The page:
And my pride is from the life-throb of ages dancing in my blood this moment.

– Rabindranath Tagore

The days of sultry summer have begun to vanish like forgotten promises, and although they seem to swiftly fade, my heart still clings to the hope that some remnant of their charm and character will be sustained as the seasons change. Yesterday morning, after an extended period of work to generate income, I stepped out into the blossoming light of day, hoping to absorb some of this essential life-affirming light, to infuse my heart and soul with its gifts, since several cups of coffee in the cool morning air had little or no discernible effect. In spite of our best efforts at times, it can still feel as if someone pulled the plug, and somehow drained all the energy out of the world. Even after several hours of quiet solitude, I still seemed to need more. This morning, I lay in bed as the sun rose to fullness, slipping back and forth between awareness and sleep. Something was different. My heart felt lighter. I lingered as long as I could in this state, before finally rising to meet the day.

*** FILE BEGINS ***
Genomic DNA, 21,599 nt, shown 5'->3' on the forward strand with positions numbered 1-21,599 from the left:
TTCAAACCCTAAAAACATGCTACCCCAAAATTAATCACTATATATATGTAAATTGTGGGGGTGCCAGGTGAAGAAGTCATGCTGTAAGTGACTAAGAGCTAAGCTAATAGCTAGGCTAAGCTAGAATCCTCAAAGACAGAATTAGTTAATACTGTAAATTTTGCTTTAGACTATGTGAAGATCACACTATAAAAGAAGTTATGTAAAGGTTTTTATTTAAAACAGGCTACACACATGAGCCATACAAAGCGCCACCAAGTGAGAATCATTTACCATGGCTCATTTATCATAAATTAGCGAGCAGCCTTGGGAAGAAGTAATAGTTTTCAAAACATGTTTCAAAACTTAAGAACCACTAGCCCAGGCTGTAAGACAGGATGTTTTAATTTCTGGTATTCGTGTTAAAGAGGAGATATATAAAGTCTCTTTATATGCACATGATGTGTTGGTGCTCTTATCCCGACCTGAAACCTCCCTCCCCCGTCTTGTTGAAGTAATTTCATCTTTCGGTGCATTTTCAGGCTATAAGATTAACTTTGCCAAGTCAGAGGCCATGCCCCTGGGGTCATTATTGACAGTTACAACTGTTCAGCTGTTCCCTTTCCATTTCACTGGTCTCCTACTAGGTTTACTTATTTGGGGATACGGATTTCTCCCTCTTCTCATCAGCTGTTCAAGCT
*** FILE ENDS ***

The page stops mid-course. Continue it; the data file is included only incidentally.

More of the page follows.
The significance of my half-conscious state, drifting in and out of consciousness, is beginning to coalesce within me, and my mind seemed to clear a bit, as my heart opened to the gifts imparted by my vigil in the morning light. The tasks that are ahead for me in the days to come seem daunting, but I know there is a connection to the stream of life available to me. The opening to the stream has always been there, since my days as a child, and the realization came to me again this morning in the form of a daydream while reflecting on my life as a young boy. Many of those moments were spent in a similar condition of solitude, and as I contemplated the opening to the stream of life that I was feeling today, it provoked a vivid memory of the very same feeling I experienced as a child.